Henry frustrated in battle to unlock deeper defences

In the French camp: Arsenal star calls for higher-tempo game from Les Bleus
Click to follow
The Independent Football

The French press have a rather blatant way of revealing which player is dominating their thoughts: they simply ignore every-one else. On Friday, the half-a-dozen players who arrived at the Santo Tirso sports hall near Porto to discuss the previous evening's disappointing 2-2 draw with Croatia were all given a warm enough greeting. But the journalists had only really come for one man.

The French press have a rather blatant way of revealing which player is dominating their thoughts: they simply ignore every-one else. On Friday, the half-a-dozen players who arrived at the Santo Tirso sports hall near Porto to discuss the previous evening's disappointing 2-2 draw with Croatia were all given a warm enough greeting. But the journalists had only really come for one man.

Thierry Henry has long since been the media darling of this team. More so than the quiet Patrick Vieira, and more so than the shy Zinedine Zidane. Henry is the voice and face of Les Bleus. Perhaps this explains why the Arsenal front man's inability to find the net so far in Portugal has fuelled the interest in him still further. The whole of France want to know why the best striker in the world is struggling to conquer Europe. They want to know what has happened to their Titi.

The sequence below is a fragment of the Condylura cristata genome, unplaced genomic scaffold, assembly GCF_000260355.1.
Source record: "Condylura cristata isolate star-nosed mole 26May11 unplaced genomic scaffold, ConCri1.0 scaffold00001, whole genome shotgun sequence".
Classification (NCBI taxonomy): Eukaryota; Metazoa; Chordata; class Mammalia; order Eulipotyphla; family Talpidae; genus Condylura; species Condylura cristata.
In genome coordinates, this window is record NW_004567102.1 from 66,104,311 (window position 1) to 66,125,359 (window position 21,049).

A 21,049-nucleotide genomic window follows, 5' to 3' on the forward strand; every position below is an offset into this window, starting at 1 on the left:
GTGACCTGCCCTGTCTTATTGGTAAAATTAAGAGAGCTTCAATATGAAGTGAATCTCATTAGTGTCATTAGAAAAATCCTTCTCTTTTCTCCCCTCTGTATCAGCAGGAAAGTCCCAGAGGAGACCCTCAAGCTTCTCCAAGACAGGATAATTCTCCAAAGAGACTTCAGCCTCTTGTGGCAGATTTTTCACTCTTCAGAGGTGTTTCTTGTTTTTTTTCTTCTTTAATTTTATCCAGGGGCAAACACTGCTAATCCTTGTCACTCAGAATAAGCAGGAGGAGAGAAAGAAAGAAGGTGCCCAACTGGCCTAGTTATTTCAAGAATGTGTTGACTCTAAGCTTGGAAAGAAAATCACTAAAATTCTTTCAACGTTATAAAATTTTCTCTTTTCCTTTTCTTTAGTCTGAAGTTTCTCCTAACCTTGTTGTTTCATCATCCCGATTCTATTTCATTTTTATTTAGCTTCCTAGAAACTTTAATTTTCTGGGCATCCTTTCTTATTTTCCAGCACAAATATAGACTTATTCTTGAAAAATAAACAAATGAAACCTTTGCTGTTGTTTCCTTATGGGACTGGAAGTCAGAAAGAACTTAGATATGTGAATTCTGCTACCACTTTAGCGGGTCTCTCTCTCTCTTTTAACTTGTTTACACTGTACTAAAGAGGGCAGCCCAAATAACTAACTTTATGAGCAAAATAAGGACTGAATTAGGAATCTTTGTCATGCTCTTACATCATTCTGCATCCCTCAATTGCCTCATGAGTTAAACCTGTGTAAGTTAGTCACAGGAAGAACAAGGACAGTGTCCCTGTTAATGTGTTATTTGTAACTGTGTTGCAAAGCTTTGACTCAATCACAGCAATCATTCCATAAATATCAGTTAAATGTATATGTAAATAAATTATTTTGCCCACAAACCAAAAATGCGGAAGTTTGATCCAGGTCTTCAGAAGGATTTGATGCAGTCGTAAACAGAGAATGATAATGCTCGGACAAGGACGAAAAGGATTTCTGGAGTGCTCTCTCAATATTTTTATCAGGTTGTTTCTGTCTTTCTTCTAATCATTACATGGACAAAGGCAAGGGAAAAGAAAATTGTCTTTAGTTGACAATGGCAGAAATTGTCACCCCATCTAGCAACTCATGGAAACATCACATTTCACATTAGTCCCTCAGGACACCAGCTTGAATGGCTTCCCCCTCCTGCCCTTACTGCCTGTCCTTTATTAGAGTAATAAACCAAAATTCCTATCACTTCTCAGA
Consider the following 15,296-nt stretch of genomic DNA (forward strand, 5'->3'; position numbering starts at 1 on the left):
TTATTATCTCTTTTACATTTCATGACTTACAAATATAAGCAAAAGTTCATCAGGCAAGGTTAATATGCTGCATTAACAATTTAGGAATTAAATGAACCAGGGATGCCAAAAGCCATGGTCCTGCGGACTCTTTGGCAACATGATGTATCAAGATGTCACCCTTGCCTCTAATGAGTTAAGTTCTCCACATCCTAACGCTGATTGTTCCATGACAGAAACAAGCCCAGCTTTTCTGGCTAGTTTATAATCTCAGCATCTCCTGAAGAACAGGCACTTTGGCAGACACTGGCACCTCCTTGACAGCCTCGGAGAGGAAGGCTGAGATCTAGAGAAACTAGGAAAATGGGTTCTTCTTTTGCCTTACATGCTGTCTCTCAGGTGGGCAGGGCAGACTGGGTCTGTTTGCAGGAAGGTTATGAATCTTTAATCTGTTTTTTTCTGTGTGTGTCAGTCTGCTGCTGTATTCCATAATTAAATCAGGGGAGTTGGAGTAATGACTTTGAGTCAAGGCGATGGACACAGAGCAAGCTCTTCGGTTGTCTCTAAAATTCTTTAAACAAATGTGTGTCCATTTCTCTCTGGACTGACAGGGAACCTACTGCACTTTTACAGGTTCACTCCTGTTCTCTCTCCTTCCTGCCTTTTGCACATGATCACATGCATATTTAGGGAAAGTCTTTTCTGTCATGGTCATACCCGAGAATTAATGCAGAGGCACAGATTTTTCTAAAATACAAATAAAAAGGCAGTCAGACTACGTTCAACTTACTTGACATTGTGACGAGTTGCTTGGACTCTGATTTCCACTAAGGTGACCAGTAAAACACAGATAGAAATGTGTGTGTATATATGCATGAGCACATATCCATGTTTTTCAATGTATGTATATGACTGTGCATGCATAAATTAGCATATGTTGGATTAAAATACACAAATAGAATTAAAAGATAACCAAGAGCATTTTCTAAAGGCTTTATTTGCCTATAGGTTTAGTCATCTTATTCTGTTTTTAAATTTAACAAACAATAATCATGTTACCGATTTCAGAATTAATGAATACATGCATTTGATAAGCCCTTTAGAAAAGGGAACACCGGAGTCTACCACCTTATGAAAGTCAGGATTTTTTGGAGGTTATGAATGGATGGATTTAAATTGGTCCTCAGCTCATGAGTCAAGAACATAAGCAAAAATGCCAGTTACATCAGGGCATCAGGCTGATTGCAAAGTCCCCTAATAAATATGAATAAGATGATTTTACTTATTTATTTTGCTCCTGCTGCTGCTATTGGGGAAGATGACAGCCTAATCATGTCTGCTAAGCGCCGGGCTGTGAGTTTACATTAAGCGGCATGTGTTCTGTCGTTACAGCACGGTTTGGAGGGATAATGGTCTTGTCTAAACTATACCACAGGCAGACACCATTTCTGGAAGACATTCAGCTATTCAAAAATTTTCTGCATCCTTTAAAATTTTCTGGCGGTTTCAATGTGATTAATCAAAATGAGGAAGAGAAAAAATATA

"I'm exactly the same person and athlete that I was when I finished the Premiership season," says England's double Footballer of the Year. "I honestly don't feel any different. I am fresh physically and I am relaxed mentally. The only thing that has changed is the opposition I am facing."

And herein lies the key to Henry's current malaise. For the error-prone and naïve back-fours of the Premiership, read the well-drilled and sometimes cynical defences of the European Championship finals. "It's true that the defenders know exactly what they are doing here in Portugal," says Henry. "As soon as matches kick off, you can see they are going to make sure there is no room to operate in, whatever it takes."

As a result, Henry admits to feeling "annoyed and frustrated". But not dejected. "It's proving difficult," he admits, "and I'm having to attempt different things to try to break the deadlock. People in England know that I'm not a fox in the box, but against Croatia, for example, I felt I had no choice but to push right up. It's very frustrating, but I have to keep going and remain positive."

Has the recent criticism hurt him? "No, because I've always said that being a good striker is not all about scoring goals," Henry says. "People need to realise that without Emile Heskey, there is no Michael Owen. Even when I was banging them in last season I was insisting that there were more important aspects to my game than just finding the back of the net. What people who question me need to look at are my overall performances. Have they noticed that I created the winner for Zizou [Zidane] against Ukraine or won the penalty against England? I am still having an impact."